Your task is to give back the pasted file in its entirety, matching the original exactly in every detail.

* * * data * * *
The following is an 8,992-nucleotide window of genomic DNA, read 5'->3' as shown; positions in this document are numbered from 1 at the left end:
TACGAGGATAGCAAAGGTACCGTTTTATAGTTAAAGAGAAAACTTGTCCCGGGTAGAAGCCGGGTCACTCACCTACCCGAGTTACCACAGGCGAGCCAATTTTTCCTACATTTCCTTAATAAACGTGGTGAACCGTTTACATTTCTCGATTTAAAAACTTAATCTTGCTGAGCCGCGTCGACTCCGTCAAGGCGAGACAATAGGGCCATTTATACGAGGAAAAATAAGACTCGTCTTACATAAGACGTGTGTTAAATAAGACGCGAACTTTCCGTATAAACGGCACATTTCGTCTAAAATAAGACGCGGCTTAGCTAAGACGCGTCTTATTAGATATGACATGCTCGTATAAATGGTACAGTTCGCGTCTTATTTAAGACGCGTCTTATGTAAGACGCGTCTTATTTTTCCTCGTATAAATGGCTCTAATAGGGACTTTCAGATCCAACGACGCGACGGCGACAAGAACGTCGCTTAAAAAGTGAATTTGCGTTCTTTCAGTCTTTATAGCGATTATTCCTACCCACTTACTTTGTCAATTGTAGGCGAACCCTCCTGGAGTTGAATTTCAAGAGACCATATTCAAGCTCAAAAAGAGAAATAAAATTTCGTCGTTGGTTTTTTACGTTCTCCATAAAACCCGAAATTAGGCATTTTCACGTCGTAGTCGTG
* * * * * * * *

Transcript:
The following is an 8,992-nucleotide window of genomic DNA, read 5'->3' as shown; positions in this document are numbered from 1 at the left end:
TACGAGGATAGCAAAGGTACCGTTTTATAGTTAAAGAGAAAACTTGTCCCGGGTAGAAGCCGGGTCACTCACCTACCCGAGTTACCACAGGCGAGCCAATTTTTCCTACATTTCCTTAATAAACGTGGTGAACCGTTTACATTTCTCGATTTAAAAACTTAATCTTGCTGAGCCGCGTCGACTCCGTCAAGGCGAGACAATAGGGCCATTTATACGAGGAAAAATAAGACTCGTCTTACATAAGACGTGTGTTAAATAAGACGCGAACTTTCCGTATAAACGGCACATTTCGTCTAAAATAAGACGCGGCTTAGCTAAGACGCGTCTTATTAGATATGACATGCTCGTATAAATGGTACAGTTCGCGTCTTATTTAAGACGCGTCTTATGTAAGACGCGTCTTATTTTTCCTCGTATAAATGGCTCTAATAGGGACTTTCAGATCCAACGACGCGACGGCGACAAGAACGTCGCTTAAAAAGTGAATTTGCGTTCTTTCAGTCTTTATAGCGATTATTCCTACCCACTTACTTTGTCAATTGTAGGCGAACCCTCCTGGAGTTGAATTTCAAGAGACCATATTCAAGCTCAAAAAGAGAAATAAAATTTCGTCGTTGGTTTTTTACGTTCTCCATAAAACCCGAAATTAGGCATTTTCACGTCGTAGTCGTG